Author photographs are a well-known for clichés – the hand under the chin; at a desk; front of books, holding a pen (geddit?).
A few years back, Chris Scott devoted a college assignment to taking interesting photos of writers. This has blossomed into what is now an extraordinary and ever-growing collection of writer portraits and photos documenting the lively literary scene here in Edinburgh.
In fact, if you’ve seen beautiful photos of Book Week Scotland's mysterious book sculptures, chances are you’ve been looking at one of Chris’ photos. While his work is not exclusively literary, he covers events for Edinburgh UNESCO City of Literature trust, the West Port Book Festival, the Scottish Book Trust, the Scottish Poetry Library, the Edinburgh International Book Festival and Taverse 50 – and is now a fixture on the literary scene.
As Peggy Hughes from Edinburgh City of Literature says:‘Chris captures the beautiful bookish people and places of Edinburgh. His wonderful images provide a snapshot for those who couldn’t be there, and capture memories for those who could. We always look forward to re-visiting events through his lens.’
When Chris & I meet at Looking Glass Books, Chris is quick to point out that although there are lots of genuinely terrible photos of writers out there, it’s not necessarily the writer’s fault, it's probably due to poor direction from the photographer. He feels that many photographers don’t care enough about their subject and that it shows in the results: people looking anxious or unrelaxed or just unlike themselves.
A lot of people are photo phobic, absolutely terrified of getting their photo taken, says Chris and remarks that the people he has worked with have needed to be coaxed through the process. A good portrait should capture something of that person, says Chris, and that in order for that to happen, there needs to be a sense of trust between the photographer and the subject. Chris feels that photographers need to consider how the subject will feel about the photo, about how they are reacting to the photo shoot itself.
I ask Chris what works best in terms of clothing and he says ‘I've had people all dressed up – such as Tracey Rosenberg, Sara Sheridan - and people in whatever they were wearing when I caught them such as Ken MacLeod. While it's probably preferable to make some sort of effort, unless it's a fancy posey studio shoot I think overdressed is, well, overdressed. What you wear shouldn't matter; it's about you but it's also about the moment.' While Chris wants his subjects to look good, he doesn't go in to for heavy-duty digital enhancements, or, as he puts it 'lying about how people look.' So his rule of thumb is to remove a spot but not a mole. And we should stop smoothing everything out, says Chris – lines are character!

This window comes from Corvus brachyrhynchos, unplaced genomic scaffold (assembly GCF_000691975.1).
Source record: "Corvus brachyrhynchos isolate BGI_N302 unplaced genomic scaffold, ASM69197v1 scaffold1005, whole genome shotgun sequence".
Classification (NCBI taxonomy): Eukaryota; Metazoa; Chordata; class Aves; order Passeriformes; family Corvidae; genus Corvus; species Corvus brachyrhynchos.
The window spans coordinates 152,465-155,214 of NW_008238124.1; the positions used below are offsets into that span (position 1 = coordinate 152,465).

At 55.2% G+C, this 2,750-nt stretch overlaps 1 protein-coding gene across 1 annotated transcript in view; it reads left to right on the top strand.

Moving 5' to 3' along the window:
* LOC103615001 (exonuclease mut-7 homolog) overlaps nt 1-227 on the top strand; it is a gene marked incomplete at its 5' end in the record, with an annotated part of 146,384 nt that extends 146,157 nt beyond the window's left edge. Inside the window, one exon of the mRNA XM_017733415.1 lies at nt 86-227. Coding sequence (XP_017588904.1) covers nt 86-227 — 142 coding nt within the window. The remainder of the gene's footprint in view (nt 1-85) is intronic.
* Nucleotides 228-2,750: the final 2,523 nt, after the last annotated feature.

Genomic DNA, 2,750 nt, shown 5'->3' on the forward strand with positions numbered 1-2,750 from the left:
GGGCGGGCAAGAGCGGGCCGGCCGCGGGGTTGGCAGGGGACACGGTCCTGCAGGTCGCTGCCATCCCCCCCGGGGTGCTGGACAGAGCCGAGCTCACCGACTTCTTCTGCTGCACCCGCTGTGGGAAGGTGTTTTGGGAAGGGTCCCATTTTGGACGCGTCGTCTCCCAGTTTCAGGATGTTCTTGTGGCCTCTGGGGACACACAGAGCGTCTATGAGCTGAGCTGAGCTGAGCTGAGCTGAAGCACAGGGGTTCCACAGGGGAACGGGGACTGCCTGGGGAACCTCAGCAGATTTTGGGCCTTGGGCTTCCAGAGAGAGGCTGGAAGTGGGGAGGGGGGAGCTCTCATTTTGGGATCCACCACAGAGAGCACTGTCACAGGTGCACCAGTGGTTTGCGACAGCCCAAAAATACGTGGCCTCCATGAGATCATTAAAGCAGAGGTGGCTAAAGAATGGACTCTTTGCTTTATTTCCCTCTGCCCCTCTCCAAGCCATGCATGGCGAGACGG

Explore Chris’ photos - gorgeous photos, real people and not a bookcase in sight.
Chris’ advice for choosing a photographer:
- Ask friends, people you trust. Ideally, stalk them online - see what they do.
- If they're barely online that's not a good sign these days.
- Get in touch and trust your gut, if they wind you up by phone/email you won't feel good when they're pointing a camera at you.
Chris on author photographs for the cash-strapped:
- For a start, you should see anything you do in that situation as a temporary solution.
- If you have a friend with a half decent camera who has a track record of taking good portraits then it's worth a shot.
- Avoid direct sunlight and dappled light through trees; no matter how appealing they are to the eye, the camera hates them and it can be a lot of work to make them look as good as you think they should.
- Early dusk is nice light; if you catch the 'golden hour', the last part of the day before the sun sets, it can be beautiful for portraits and landscapes which is ideal.
- Avoid any built in flash because it almost never flatters.
Examples of what not to do (all in the name of research, of course):
Articles on author portraiture:
New York Times Haul Out the Old Cliches, It's Time to Shoot an Author Photo
Salt Publishing's 10 ways to take a bad author photograph
Huffington Post's Where's my body double when I need her?
The Guardian Facing the Facts
About Cat: works on all things digital at Canongate, avid reader & scone aficionado.